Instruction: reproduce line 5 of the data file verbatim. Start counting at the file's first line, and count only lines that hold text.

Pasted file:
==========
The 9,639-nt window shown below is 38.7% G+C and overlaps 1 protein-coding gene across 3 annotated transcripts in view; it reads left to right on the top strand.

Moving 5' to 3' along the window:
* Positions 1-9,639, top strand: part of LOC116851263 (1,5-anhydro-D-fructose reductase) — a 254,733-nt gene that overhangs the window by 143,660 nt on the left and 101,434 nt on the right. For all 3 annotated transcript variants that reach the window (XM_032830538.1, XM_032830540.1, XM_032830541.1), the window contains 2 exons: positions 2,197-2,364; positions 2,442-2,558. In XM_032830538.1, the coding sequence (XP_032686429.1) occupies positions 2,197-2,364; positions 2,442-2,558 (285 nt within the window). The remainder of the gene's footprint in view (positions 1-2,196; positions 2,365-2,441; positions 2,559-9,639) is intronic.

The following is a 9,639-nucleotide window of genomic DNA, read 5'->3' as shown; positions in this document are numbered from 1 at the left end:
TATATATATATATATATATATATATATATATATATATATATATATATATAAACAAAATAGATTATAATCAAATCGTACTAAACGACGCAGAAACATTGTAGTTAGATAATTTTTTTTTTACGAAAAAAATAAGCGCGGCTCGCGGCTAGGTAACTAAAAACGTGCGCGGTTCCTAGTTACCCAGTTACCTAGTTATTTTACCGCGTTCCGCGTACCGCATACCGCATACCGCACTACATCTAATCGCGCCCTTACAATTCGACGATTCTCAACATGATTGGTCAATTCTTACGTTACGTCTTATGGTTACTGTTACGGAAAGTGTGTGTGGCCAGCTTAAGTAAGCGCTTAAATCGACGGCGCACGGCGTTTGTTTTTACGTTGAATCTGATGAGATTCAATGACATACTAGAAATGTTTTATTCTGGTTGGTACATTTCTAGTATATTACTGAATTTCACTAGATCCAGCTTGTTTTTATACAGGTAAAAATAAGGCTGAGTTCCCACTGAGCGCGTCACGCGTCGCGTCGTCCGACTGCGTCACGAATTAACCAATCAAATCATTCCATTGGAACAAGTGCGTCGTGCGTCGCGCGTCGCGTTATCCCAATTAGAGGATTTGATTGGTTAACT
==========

TATATATATATATATATATATATATATATATATATATATATATATATATAAACAAAATAGATTATAATCAAATCGTACTAAACGACGCAGAAACATTGTAGTTAGATAATTTTTTTTTTACGAAAAAAATAAGCGCGGCTCGCGGCTAGGTAACTAAAAACGTGCGCGGTTCCTAGTTACCCAGTTACCTAGTTATTTTACCGCGTTCCGCGTACCGCATACCGCATACCGCACTACATCTAATCGCGCCCTTACAATTCGACGATTCTCAACATGATTGGTCAATTCTTACGTTACGTCTTATGGTTACTGTTACGGAAAGTGTGTGTGGCCAGCTTAAGTAAGCGCTTAAATCGACGGCGCACGGCGTTTGTTTTTACGTTGAATCTGATGAGATTCAATGACATACTAGAAATGTTTTATTCTGGTTGGTACATTTCTAGTATATTACTGAATTTCACTAGATCCAGCTTGTTTTTATACAGGTAAAAATAAGGCTGAGTTCCCACTGAGCGCGTCACGCGTCGCGTCGTCCGACTGCGTCACGAATTAACCAATCAAATCATTCCATTGGAACAAGTGCGTCGTGCGTCGCGCGTCGCGTTATCCCAATTAGAGGATTTGATTGGTTAACT